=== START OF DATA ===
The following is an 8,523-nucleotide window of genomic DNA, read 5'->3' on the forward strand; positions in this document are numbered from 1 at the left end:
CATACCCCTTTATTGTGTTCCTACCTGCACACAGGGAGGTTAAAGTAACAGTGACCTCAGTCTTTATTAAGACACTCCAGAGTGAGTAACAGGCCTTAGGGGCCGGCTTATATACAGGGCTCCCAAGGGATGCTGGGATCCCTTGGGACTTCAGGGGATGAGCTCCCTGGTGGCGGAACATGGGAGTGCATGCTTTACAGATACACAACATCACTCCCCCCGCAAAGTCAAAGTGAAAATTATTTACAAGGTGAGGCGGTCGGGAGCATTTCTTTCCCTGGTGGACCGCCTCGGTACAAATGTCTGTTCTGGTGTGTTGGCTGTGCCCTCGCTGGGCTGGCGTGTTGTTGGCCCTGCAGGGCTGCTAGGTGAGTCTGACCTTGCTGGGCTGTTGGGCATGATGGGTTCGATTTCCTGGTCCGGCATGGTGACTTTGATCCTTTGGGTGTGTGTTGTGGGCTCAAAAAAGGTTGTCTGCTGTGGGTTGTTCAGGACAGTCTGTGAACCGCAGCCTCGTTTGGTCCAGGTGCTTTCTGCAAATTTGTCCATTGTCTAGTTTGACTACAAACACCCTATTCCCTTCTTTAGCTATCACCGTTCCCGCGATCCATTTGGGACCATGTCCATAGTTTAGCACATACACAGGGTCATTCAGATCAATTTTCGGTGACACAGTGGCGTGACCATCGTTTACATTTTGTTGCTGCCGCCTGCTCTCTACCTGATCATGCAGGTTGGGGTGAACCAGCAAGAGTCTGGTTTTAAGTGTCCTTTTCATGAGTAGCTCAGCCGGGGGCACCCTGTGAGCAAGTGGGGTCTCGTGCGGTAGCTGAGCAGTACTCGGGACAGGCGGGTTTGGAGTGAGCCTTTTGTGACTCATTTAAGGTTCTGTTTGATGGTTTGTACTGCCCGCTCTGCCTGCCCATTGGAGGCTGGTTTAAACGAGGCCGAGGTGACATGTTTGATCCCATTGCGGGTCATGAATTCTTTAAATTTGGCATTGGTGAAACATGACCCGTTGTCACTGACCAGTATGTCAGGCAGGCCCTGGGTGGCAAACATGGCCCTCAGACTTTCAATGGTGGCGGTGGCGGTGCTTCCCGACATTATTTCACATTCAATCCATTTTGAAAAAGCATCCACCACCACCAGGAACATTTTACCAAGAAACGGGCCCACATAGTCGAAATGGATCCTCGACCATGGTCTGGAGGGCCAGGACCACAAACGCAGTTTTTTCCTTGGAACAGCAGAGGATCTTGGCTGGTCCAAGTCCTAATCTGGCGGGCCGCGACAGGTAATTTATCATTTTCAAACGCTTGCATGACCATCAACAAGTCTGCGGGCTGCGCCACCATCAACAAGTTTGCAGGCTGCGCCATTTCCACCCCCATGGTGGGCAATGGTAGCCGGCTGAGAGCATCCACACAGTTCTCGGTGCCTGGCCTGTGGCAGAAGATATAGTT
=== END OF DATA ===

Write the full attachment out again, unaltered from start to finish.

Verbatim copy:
The following is an 8,523-nucleotide window of genomic DNA, read 5'->3' on the forward strand; positions in this document are numbered from 1 at the left end:
CATACCCCTTTATTGTGTTCCTACCTGCACACAGGGAGGTTAAAGTAACAGTGACCTCAGTCTTTATTAAGACACTCCAGAGTGAGTAACAGGCCTTAGGGGCCGGCTTATATACAGGGCTCCCAAGGGATGCTGGGATCCCTTGGGACTTCAGGGGATGAGCTCCCTGGTGGCGGAACATGGGAGTGCATGCTTTACAGATACACAACATCACTCCCCCCGCAAAGTCAAAGTGAAAATTATTTACAAGGTGAGGCGGTCGGGAGCATTTCTTTCCCTGGTGGACCGCCTCGGTACAAATGTCTGTTCTGGTGTGTTGGCTGTGCCCTCGCTGGGCTGGCGTGTTGTTGGCCCTGCAGGGCTGCTAGGTGAGTCTGACCTTGCTGGGCTGTTGGGCATGATGGGTTCGATTTCCTGGTCCGGCATGGTGACTTTGATCCTTTGGGTGTGTGTTGTGGGCTCAAAAAAGGTTGTCTGCTGTGGGTTGTTCAGGACAGTCTGTGAACCGCAGCCTCGTTTGGTCCAGGTGCTTTCTGCAAATTTGTCCATTGTCTAGTTTGACTACAAACACCCTATTCCCTTCTTTAGCTATCACCGTTCCCGCGATCCATTTGGGACCATGTCCATAGTTTAGCACATACACAGGGTCATTCAGATCAATTTTCGGTGACACAGTGGCGTGACCATCGTTTACATTTTGTTGCTGCCGCCTGCTCTCTACCTGATCATGCAGGTTGGGGTGAACCAGCAAGAGTCTGGTTTTAAGTGTCCTTTTCATGAGTAGCTCAGCCGGGGGCACCCTGTGAGCAAGTGGGGTCTCGTGCGGTAGCTGAGCAGTACTCGGGACAGGCGGGTTTGGAGTGAGCCTTTTGTGACTCATTTAAGGTTCTGTTTGATGGTTTGTACTGCCCGCTCTGCCTGCCCATTGGAGGCTGGTTTAAACGAGGCCGAGGTGACATGTTTGATCCCATTGCGGGTCATGAATTCTTTAAATTTGGCATTGGTGAAACATGACCCGTTGTCACTGACCAGTATGTCAGGCAGGCCCTGGGTGGCAAACATGGCCCTCAGACTTTCAATGGTGGCGGTGGCGGTGCTTCCCGACATTATTTCACATTCAATCCATTTTGAAAAAGCATCCACCACCACCAGGAACATTTTACCAAGAAACGGGCCCACATAGTCGAAATGGATCCTCGACCATGGTCTGGAGGGCCAGGACCACAAACGCAGTTTTTTCCTTGGAACAGCAGAGGATCTTGGCTGGTCCAAGTCCTAATCTGGCGGGCCGCGACAGGTAATTTATCATTTTCAAACGCTTGCATGACCATCAACAAGTCTGCGGGCTGCGCCACCATCAACAAGTTTGCAGGCTGCGCCATTTCCACCCCCATGGTGGGCAATGGTAGCCGGCTGAGAGCATCCACACAGTTCTCGGTGCCTGGCCTGTGGCAGAAGATATAGTT